When President Obama dipped his toes into the tax the rich waters in his budget speech, he started off by assuring the insecure affluent that we don’t “begrudge those who have done well. We celebrate their success.” Setting aside Obama’s imperial pronoun decision to employ the royal “we,” is this really an accurate portrayal of how most people feel about the rich?
To be fair, he did make the speech in midday when most workers are, well, too busy working to watch presidential speeches. So perhaps he was referring to his probable 1:30PM EST audience: the retired, the unemployed and news junkie copyeditors with monitors that face away from prying eyes (lucky me!). For the sake of argument, though, we’ll assume Obama meant the general U.S. population.
From research and polls, it seems that the president may be overstating the giddiness most Americans feel about those at the top. The rich, loosely defined as the top 2 percent—around 2.4 million households—who take in $250,000 per year or more, is a pretty broad category. Though housing, food and transportation costs in a city like New York mean the cost of living is roughly double what it is in Chicago, for example, a couple or individual making $250,000 still banks nearly five times the median household income in the U.S. ($50,303) and four times the median household income in New York City ($63,957).
Anyone with a quarter of a million in earnings this year who complains, “I’m nothing compared to Trump!” should just stop it. Most people don’t gauge wealth against an aging narcissist with a bad combover. Wealth is like porn, we know it when we see it. Even though a quarter-millionaire (who likely has savings and investments worth substantially more) doesn’t lead the life of Donald Trump, she’s not garnering sympathy from anyone earning a teacher’s salary either.
So now that we have a working definition of “the rich,” how do the non-rich actually view them? For starters, by a margin of two to one, Americans believe the Bush tax cuts should be done away with for those making $250,000 or more, according to a CBS/NYT poll. As for whether Americans “celebrate” the wealthy, the picture’s a bit fuzzy.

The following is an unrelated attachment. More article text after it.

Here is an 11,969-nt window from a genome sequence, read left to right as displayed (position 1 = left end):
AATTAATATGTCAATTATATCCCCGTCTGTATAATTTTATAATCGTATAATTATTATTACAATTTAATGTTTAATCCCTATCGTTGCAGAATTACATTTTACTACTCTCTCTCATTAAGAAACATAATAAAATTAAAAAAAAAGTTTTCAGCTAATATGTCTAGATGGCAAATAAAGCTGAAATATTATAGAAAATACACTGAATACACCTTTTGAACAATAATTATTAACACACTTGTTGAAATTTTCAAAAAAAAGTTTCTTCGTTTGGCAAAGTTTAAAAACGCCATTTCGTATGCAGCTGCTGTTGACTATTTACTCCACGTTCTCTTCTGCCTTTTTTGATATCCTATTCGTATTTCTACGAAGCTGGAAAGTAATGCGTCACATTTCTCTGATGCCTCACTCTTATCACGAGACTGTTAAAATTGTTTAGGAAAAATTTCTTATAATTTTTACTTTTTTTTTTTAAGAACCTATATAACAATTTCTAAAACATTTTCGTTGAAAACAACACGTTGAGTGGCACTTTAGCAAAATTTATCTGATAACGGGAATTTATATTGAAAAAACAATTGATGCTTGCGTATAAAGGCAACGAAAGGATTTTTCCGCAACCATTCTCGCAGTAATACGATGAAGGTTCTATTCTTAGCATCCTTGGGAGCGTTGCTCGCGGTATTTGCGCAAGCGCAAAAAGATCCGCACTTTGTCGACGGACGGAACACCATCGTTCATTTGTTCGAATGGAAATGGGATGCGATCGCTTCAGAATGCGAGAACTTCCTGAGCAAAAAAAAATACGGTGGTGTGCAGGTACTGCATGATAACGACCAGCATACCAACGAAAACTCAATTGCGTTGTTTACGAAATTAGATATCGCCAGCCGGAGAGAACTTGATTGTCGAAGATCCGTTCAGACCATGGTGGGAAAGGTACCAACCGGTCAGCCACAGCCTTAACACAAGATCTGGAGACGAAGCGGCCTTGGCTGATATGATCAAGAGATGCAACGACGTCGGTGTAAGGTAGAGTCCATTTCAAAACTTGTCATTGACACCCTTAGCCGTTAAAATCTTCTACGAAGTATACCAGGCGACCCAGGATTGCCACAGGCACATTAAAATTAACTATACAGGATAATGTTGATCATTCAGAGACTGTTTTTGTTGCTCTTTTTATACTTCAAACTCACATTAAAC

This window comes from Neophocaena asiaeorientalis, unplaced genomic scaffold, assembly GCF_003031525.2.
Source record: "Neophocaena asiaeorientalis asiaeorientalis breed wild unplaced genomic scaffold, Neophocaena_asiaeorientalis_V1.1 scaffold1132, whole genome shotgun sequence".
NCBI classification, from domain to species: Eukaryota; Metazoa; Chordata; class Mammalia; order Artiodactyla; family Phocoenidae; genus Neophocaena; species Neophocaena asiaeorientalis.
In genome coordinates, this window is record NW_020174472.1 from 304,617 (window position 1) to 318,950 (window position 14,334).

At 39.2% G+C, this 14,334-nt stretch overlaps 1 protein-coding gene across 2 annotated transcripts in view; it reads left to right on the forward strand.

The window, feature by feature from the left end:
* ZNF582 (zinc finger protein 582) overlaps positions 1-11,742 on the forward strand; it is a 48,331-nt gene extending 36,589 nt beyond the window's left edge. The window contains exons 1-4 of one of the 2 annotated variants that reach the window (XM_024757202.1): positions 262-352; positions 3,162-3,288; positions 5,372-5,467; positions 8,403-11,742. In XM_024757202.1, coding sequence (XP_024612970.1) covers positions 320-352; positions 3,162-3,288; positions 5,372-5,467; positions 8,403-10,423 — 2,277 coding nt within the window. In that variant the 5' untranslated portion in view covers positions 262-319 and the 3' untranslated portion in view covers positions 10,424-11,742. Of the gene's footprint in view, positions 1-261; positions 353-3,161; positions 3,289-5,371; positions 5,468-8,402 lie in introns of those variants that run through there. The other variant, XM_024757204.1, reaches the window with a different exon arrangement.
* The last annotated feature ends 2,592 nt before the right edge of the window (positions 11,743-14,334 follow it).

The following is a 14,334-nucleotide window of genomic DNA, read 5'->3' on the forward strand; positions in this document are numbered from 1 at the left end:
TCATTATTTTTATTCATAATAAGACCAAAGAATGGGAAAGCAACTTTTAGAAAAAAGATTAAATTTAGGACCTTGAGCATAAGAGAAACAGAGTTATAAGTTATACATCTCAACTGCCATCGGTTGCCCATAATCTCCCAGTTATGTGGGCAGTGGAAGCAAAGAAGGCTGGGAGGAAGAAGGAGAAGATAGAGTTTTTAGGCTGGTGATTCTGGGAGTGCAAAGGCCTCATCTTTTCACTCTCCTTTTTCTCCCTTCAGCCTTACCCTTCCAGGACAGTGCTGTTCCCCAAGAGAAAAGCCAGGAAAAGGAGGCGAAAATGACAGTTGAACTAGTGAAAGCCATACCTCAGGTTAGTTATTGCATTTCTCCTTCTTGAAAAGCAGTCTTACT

At the height of the recent financial crisis, Forbes reported that 52 percent of Americans said they admired the rich, 29 percent had mixed feelings and 8 percent were sharpening their pitchforks.
More fascinating, at least to me, is how much money people felt they needed in order to consider themselves rich: $120,000 a year. The amount is interesting because it speaks to a certain level-headedness about what most folks want and need—a nice place to live, health care, an education for their kids and a vacation once in a while, which is what that income gets you. No yachts or personal jets or self-indulgent home movie theater-pool hall-disco wing of a mansion that you see on MTV’s Cribs, just some creature comforts and occasional dinners out. [N.B.: In NYC, $120,000 will get you a nice two-bedroom rental and an all-inclusive Caribbean vacation for one week, but your kid’s going to a state school, not some overpriced liberal arts college.]
According to researcher Marjorie Kornhauser, Americans also seem to retain some Puritan attitudes that differentiate between kinds of wealth—millionaires who “make it on their own” are held in higher esteem than those who get money the old fashioned way and inherit it. The concept of making it “on your own,” frankly, is a bit of a misnomer that dismisses social realities like race, social connections, upbringing and an assortment of real game-changers. Black wealth in the United States, for example, is approximately one-tenth of white wealth. In other words, nobody really makes it on his or her own.
So getting back to Obama’s presumption about Americans’ feelings toward the rich, I need no study or poll to ascertain one basic fact. If the U.S. government continues to operate as the wholly-owned subsidiary of Corporate America, which guarantees the income and wealth gap will continue to grow, resentment of the rich and their wealth will grow and eventually spill over to outrage. And rightly so.
What Obama will never admit is that ghettos and hovels don’t merely exist alongside mansions and penthouses in this world. The creation of gross wealth is the precondition for deep poverty, without one we wouldn’t have the other. And that’s nothing to celebrate.
To learn more about how to build an independent alternative to the Dems, check out Socialism 2011: Revolution in the Air.